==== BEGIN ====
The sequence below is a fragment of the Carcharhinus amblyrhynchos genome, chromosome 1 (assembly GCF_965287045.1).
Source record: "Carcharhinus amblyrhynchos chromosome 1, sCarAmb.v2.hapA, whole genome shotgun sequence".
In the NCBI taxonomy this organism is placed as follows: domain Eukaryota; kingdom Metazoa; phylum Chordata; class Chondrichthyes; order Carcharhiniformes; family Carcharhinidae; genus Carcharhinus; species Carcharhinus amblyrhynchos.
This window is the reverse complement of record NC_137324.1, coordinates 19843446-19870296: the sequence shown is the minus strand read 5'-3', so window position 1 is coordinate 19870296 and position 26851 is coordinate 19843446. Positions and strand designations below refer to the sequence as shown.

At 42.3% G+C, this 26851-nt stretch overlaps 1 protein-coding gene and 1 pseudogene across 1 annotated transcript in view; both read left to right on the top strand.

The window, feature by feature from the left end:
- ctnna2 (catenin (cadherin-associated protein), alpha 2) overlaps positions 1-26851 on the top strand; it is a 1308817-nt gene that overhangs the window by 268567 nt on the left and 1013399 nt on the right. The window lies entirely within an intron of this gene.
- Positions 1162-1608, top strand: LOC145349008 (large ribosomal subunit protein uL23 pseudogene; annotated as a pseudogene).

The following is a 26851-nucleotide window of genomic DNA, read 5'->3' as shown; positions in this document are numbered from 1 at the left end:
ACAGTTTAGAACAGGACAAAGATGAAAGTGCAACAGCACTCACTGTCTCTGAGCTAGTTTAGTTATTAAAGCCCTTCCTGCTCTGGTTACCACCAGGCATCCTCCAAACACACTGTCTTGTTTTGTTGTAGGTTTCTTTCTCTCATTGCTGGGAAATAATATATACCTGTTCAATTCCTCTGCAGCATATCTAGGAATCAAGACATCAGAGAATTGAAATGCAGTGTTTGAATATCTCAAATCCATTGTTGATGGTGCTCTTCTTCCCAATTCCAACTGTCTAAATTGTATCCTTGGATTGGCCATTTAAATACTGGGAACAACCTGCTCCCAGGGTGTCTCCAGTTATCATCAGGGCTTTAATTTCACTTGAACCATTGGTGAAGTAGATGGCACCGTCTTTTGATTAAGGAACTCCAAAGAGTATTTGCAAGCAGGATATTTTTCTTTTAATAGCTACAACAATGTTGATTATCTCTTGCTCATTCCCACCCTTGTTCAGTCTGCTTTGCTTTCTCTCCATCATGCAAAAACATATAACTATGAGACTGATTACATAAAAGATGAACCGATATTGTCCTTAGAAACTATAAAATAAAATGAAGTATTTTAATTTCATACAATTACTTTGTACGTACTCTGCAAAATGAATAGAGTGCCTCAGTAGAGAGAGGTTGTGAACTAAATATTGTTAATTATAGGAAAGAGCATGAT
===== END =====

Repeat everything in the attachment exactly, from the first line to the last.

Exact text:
The sequence below is a fragment of the Carcharhinus amblyrhynchos genome, chromosome 1 (assembly GCF_965287045.1).
Source record: "Carcharhinus amblyrhynchos chromosome 1, sCarAmb.v2.hapA, whole genome shotgun sequence".
In the NCBI taxonomy this organism is placed as follows: domain Eukaryota; kingdom Metazoa; phylum Chordata; class Chondrichthyes; order Carcharhiniformes; family Carcharhinidae; genus Carcharhinus; species Carcharhinus amblyrhynchos.
This window is the reverse complement of record NC_137324.1, coordinates 19843446-19870296: the sequence shown is the minus strand read 5'-3', so window position 1 is coordinate 19870296 and position 26851 is coordinate 19843446. Positions and strand designations below refer to the sequence as shown.

At 42.3% G+C, this 26851-nt stretch overlaps 1 protein-coding gene and 1 pseudogene across 1 annotated transcript in view; both read left to right on the top strand.

The window, feature by feature from the left end:
- ctnna2 (catenin (cadherin-associated protein), alpha 2) overlaps positions 1-26851 on the top strand; it is a 1308817-nt gene that overhangs the window by 268567 nt on the left and 1013399 nt on the right. The window lies entirely within an intron of this gene.
- Positions 1162-1608, top strand: LOC145349008 (large ribosomal subunit protein uL23 pseudogene; annotated as a pseudogene).

The following is a 26851-nucleotide window of genomic DNA, read 5'->3' as shown; positions in this document are numbered from 1 at the left end:
ACAGTTTAGAACAGGACAAAGATGAAAGTGCAACAGCACTCACTGTCTCTGAGCTAGTTTAGTTATTAAAGCCCTTCCTGCTCTGGTTACCACCAGGCATCCTCCAAACACACTGTCTTGTTTTGTTGTAGGTTTCTTTCTCTCATTGCTGGGAAATAATATATACCTGTTCAATTCCTCTGCAGCATATCTAGGAATCAAGACATCAGAGAATTGAAATGCAGTGTTTGAATATCTCAAATCCATTGTTGATGGTGCTCTTCTTCCCAATTCCAACTGTCTAAATTGTATCCTTGGATTGGCCATTTAAATACTGGGAACAACCTGCTCCCAGGGTGTCTCCAGTTATCATCAGGGCTTTAATTTCACTTGAACCATTGGTGAAGTAGATGGCACCGTCTTTTGATTAAGGAACTCCAAAGAGTATTTGCAAGCAGGATATTTTTCTTTTAATAGCTACAACAATGTTGATTATCTCTTGCTCATTCCCACCCTTGTTCAGTCTGCTTTGCTTTCTCTCCATCATGCAAAAACATATAACTATGAGACTGATTACATAAAAGATGAACCGATATTGTCCTTAGAAACTATAAAATAAAATGAAGTATTTTAATTTCATACAATTACTTTGTACGTACTCTGCAAAATGAATAGAGTGCCTCAGTAGAGAGAGGTTGTGAACTAAATATTGTTAATTATAGGAAAGAGCATGAT